Strikers strip workers
Johannesburg - Transnet has strongly condemned the violence and intimidation it said accompanied the SA Transport and Allied Workers' Union's (Satawu) strike on Monday.
"Transnet calls on Satawu to ensure peaceful protest action," spokesperson John Dludlu said in a statement.
Earlier on Monday, a group of protesters in Umbilo, one of Transnet's operations in Durban, deviated from the agreed picket area and forced their way onto company premises, in a clear breach of an agreement between Transnet and the unions.
"The same group, which was not restrained by the union's leadership, physically attacked and stripped naked subcontractors at work.
"As a result of the incident and the fracas that ensued, police had to use rubber bullets to restore order."
Dludlu said 12 people were injured and six hospitalised.
"Transnet has briefed its lawyers to apply for an urgent interdict against Satawu that will ensure that our assets and employees are protected during the strike action.
Further, Transnet is pressing criminal charges against the perpetrators of violence," he said.
Disciplinary action would be instituted against those who breached strike rules.
Dludlu said the company had tabled a "generous and fair" wage increase offer.
"An 11% increase on all pensionable earnings, our offer, arguably amongst the highest in the country, is twice the rate of inflation, which puts significant cash into the pockets of employees."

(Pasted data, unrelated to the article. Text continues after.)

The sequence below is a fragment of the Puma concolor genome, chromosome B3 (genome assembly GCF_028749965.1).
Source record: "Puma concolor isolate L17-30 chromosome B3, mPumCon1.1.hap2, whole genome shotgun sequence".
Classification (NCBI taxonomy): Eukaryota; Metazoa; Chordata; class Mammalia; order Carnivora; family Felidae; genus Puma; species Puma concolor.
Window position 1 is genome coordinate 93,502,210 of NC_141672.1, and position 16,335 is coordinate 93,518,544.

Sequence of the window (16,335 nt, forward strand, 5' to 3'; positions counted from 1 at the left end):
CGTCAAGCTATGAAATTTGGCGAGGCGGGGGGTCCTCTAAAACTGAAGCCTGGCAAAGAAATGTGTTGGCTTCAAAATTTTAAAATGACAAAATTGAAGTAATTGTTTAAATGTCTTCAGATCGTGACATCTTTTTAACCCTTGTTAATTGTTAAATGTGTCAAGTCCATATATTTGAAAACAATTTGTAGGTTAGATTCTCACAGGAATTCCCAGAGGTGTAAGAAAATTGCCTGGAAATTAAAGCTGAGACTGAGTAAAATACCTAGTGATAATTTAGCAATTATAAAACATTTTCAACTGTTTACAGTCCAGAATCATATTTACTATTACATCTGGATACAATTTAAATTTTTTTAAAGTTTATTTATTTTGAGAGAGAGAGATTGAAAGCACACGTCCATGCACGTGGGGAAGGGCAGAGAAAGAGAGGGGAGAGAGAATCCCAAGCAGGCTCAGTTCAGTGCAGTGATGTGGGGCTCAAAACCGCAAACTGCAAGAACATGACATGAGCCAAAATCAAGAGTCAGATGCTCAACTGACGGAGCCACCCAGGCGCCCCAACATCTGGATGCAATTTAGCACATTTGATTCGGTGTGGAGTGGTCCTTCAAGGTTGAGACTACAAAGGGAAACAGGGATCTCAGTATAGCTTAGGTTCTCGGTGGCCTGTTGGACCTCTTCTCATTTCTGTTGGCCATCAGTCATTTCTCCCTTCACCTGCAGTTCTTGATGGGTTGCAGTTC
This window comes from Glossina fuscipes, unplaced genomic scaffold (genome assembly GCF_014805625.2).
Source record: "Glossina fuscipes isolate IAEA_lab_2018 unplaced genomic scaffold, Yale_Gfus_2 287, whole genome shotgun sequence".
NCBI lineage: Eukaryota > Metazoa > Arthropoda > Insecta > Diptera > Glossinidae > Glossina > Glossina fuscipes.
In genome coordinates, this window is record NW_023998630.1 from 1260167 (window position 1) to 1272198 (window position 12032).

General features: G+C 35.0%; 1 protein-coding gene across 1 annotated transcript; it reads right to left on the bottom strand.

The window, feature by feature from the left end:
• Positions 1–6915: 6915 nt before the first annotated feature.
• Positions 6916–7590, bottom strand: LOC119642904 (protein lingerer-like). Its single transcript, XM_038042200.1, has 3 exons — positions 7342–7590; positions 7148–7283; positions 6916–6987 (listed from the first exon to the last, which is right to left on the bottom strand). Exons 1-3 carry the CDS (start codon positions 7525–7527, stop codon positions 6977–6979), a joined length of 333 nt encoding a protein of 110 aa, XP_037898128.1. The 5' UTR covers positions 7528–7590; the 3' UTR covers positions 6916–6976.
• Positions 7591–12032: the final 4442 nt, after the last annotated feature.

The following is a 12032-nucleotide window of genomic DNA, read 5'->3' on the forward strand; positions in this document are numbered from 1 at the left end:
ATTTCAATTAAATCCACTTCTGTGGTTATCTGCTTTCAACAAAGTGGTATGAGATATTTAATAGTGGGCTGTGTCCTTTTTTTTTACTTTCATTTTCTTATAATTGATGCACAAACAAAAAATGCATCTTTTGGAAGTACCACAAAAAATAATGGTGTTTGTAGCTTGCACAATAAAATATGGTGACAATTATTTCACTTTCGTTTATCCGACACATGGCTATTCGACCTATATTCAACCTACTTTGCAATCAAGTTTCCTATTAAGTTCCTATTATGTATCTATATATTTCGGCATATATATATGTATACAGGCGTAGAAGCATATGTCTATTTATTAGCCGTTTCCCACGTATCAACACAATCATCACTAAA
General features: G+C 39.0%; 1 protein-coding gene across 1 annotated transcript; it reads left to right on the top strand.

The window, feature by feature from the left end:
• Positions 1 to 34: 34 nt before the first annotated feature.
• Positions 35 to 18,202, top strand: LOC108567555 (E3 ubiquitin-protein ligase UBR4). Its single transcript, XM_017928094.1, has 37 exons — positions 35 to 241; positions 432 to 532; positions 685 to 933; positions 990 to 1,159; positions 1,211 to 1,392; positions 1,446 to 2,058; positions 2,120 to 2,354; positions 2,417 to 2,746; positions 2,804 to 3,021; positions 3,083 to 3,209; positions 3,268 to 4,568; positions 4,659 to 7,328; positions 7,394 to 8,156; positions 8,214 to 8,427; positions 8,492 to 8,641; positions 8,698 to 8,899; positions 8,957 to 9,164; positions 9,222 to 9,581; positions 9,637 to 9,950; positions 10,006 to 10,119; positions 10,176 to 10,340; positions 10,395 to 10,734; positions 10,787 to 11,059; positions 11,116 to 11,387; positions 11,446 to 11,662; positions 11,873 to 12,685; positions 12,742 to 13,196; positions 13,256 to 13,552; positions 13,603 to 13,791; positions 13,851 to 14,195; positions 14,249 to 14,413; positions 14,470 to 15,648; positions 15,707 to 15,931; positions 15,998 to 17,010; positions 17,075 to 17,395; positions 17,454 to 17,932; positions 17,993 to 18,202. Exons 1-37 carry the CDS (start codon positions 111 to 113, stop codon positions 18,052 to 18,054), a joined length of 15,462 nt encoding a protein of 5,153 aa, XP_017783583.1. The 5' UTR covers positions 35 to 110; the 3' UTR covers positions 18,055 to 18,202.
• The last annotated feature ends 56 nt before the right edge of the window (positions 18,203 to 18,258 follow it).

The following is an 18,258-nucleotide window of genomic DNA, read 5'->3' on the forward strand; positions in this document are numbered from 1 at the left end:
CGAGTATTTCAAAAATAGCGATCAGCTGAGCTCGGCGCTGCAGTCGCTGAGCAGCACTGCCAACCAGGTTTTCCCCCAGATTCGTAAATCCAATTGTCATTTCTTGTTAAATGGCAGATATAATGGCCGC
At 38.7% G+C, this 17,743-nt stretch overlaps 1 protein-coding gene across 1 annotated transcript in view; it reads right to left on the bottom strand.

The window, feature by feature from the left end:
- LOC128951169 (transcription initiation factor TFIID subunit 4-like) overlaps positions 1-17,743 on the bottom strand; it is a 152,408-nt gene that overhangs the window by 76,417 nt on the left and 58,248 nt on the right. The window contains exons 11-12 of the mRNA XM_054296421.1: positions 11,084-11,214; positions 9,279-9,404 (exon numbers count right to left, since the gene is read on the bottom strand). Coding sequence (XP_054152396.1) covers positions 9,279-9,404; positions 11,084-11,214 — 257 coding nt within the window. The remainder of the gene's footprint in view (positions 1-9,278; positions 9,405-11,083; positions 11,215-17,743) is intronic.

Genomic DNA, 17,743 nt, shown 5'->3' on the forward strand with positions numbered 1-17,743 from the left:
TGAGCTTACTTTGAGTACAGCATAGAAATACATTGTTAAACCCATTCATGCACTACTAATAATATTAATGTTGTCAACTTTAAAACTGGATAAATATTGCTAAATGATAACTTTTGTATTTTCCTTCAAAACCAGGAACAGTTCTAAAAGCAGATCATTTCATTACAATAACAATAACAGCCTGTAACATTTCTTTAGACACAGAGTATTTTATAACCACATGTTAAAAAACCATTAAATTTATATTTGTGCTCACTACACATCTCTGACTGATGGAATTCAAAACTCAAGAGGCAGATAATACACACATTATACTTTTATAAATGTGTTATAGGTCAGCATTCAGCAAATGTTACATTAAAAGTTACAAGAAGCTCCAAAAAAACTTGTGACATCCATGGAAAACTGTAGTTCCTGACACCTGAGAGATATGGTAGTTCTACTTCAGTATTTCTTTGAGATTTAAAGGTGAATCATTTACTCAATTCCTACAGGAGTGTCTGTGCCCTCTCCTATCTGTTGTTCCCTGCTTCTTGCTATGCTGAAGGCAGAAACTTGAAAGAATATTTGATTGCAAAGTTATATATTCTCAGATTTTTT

According to Transnet's recognition agreement, the unions were responsible for discipline and order during a strike. Picketing rules had been agreed between management and Satawu.
"We find this conduct of Satawu members both deplorable and unacceptable. The company has collected video footage which will be used in pursuing the intended criminal and disciplinary actions," he said.
Satawu, which represents 45% of Transnet workers in the bargaining chamber, rejected the 11% offer and embarked on a nationwide strike at 06:00 on Monday. The union is holding out for a 15% increase.
The United Transport and Allied Trade Union (Utatu), representing 39% of the workforce, intended joining the strike, but said it needed to speak to its members first.